Tough six months for EPF
PETALING JAYA: The Employees Provident Fund (EPF) is off to a bad start in 2022 after its investment income tumbled by nearly 18% year-on-year in the first quarter (1Q).
With the global stock market meltdown building up, EPF could be heading towards another round of disappointing performance in the second quarter.
Under such circumstances, it would be a tall order for the provident fund, which is affected by withdrawals of over RM140bil, to deliver the same level of dividend it did in 2021 to its depositors this year.
In 2021, the EPF announced a dividend payout of 6.1% for conventional savings with a total payout of RM50.45bil, exceeding the 5.45% dividend declared during the pre-pandemic year of 2019.
As for syariah savings, a dividend of 5.65% was announced, surpassing the 5% declared in 2019.
Economist Dr Geoffrey Williams said EPF depositors should brace for a lower return this year, as the high dividend of 2021 is unlikely to be repeated.
Williams, who is a professor at the Malaysia University of Science and Technology told StarBiz that EPF performance in 1Q of 2022 was ”not expected but also not surprising.”
“This was because of the general market turbulence during the first quarter and high inflation overseas where EPF generates a lot of its income from. There are also concerns about inflation, growth and higher interest rates in the international markets.
The rebound in markets in 2021 was quite strong and had helped the overall dividend performance. But growth is already being downgraded across the world so investment returns are likely to be lower this year,” he said.
In the past six months, especially in the April to June 2022 period, global stock markets have turned more turbulent.
The MSCI World Index declined by 5.5% in 1Q, and the index took a turn for the worst in the second quarter, after it plunged by 18.3% in 2Q until June 20.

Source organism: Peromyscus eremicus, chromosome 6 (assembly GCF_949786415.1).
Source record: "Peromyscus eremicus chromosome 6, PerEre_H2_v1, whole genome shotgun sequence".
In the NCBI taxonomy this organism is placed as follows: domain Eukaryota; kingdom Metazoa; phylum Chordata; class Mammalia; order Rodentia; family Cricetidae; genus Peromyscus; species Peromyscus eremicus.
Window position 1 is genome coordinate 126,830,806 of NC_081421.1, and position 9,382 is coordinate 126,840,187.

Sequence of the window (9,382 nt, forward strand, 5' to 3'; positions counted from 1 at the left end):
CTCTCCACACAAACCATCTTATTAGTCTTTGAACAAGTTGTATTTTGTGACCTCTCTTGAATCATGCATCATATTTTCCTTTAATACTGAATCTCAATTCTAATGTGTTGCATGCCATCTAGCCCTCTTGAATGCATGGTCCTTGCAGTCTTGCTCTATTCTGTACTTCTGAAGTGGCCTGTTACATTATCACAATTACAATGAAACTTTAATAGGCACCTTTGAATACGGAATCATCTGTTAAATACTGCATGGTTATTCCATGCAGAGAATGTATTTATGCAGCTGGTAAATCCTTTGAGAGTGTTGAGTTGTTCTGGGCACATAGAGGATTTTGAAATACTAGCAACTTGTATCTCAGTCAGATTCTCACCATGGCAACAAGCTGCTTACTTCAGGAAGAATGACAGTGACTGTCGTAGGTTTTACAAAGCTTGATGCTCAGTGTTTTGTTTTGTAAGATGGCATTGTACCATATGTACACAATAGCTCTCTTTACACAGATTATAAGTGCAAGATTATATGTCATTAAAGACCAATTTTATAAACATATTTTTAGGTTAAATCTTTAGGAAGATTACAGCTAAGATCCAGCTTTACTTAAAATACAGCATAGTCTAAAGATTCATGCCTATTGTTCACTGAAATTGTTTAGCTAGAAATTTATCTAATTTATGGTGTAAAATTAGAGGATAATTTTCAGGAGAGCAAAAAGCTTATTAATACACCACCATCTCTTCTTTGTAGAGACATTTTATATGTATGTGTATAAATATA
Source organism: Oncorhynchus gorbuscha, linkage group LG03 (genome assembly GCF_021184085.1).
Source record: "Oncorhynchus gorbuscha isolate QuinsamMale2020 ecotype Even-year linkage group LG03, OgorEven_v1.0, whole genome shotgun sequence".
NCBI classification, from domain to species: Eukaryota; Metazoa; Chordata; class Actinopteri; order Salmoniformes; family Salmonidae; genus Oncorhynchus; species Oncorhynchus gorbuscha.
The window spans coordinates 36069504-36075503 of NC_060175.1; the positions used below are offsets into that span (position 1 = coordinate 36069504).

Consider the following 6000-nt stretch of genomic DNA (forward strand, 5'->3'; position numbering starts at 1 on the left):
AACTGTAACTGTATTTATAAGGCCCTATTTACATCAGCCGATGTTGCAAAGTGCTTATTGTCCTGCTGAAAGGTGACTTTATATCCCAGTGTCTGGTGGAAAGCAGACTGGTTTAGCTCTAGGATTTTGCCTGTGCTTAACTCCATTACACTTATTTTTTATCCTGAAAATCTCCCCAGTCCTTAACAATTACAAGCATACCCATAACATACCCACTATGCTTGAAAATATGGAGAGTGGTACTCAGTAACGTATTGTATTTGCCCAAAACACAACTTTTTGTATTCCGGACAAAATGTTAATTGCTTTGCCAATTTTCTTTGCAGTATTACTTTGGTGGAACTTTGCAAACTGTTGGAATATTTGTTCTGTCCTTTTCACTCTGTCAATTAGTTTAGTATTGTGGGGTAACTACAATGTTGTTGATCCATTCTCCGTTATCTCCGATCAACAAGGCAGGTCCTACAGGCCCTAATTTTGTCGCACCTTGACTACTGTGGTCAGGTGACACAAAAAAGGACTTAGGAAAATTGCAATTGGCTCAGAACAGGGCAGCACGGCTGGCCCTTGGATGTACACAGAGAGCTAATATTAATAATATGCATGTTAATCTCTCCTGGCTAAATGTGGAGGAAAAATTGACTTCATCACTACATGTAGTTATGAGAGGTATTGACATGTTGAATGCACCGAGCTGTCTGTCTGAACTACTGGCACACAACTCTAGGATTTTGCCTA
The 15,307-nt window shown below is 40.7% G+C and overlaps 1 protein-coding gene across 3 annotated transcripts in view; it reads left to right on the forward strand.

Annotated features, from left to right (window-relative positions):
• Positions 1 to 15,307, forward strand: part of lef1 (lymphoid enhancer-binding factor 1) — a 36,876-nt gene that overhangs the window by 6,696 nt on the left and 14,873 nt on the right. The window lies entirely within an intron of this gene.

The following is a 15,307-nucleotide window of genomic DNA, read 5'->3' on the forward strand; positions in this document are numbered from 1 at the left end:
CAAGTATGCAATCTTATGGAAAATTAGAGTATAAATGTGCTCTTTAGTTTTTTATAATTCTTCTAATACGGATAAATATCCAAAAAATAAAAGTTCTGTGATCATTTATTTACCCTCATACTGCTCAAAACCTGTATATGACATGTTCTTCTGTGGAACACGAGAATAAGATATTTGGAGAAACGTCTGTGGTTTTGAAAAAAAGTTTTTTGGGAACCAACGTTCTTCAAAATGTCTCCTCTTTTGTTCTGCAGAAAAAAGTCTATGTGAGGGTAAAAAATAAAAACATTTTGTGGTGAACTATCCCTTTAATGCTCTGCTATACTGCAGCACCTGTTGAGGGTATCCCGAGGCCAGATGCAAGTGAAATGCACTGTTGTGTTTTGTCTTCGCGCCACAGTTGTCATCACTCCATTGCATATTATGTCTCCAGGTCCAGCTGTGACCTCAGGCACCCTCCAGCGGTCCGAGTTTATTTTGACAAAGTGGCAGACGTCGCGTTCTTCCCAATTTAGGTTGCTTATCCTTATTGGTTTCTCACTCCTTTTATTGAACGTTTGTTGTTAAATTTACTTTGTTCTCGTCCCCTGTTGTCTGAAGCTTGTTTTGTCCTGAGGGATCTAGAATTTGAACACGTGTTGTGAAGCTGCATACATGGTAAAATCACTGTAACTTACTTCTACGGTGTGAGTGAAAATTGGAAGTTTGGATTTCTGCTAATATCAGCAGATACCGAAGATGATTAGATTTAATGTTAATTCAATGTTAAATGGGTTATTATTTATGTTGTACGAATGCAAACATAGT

With a total of 44% of EPF’s investment assets being positioned in equities, concerns arose whether there would be a massive drop in income for the EPF.
The fact that the EPF undertook a write-down of RM1.09bil in 1Q of 2022 for listed equities – almost equivalent to the write-down of RM1.15bil done for 2021 – is likely a sign of deterioration in investment performance.
However, Bank Islam Malaysia Bhd chief economist Dr Mohd Afzanizam Abdul Rashid opined that it is “probaby too early” to anticipate whether EPF’s dividend will take a hit in 2022.
“Having said that, the investment climate this year has been extremely challenging, given that the major asset classes such as fixed income and equities have been badly hit by the aggressive monetary tightening by the major economies’ central banks.
“In addition, geopolitical concerns in Europe and the zero-Covid strategy in China have exacerbated the global inflationary pressures that had in turn made the investment climate more challenging,” he said.
In 1Q of 2022, the EPF recorded a total investment income of RM15.85bil – lower than the RM19.29bil recorded in the corresponding quarter in 2021 – dragged by a significant decline in worldwide markets.
EPF chief executive officer Datuk Seri Amir Hamzah Azizan said the fund had a strong start in the earliest part of the first quarter, but the situation took a turn as global markets suffered a decline, causing lower returns in bonds and equities throughout the remaining quarter.